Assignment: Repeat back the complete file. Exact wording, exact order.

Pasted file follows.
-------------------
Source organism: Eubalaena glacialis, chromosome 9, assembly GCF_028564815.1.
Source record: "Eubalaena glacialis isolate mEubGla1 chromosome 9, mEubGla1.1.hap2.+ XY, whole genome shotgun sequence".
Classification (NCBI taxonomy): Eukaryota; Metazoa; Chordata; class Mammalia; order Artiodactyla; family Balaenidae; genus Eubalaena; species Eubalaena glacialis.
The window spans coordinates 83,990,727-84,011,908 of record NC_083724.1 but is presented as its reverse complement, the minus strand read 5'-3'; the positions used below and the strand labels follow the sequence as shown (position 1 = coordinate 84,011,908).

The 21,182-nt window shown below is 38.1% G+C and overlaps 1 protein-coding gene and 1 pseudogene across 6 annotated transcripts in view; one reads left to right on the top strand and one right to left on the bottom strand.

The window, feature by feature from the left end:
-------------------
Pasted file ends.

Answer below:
Source organism: Eubalaena glacialis, chromosome 9, assembly GCF_028564815.1.
Source record: "Eubalaena glacialis isolate mEubGla1 chromosome 9, mEubGla1.1.hap2.+ XY, whole genome shotgun sequence".
Classification (NCBI taxonomy): Eukaryota; Metazoa; Chordata; class Mammalia; order Artiodactyla; family Balaenidae; genus Eubalaena; species Eubalaena glacialis.
The window spans coordinates 83,990,727-84,011,908 of record NC_083724.1 but is presented as its reverse complement, the minus strand read 5'-3'; the positions used below and the strand labels follow the sequence as shown (position 1 = coordinate 84,011,908).

The 21,182-nt window shown below is 38.1% G+C and overlaps 1 protein-coding gene and 1 pseudogene across 6 annotated transcripts in view; one reads left to right on the top strand and one right to left on the bottom strand.

The window, feature by feature from the left end: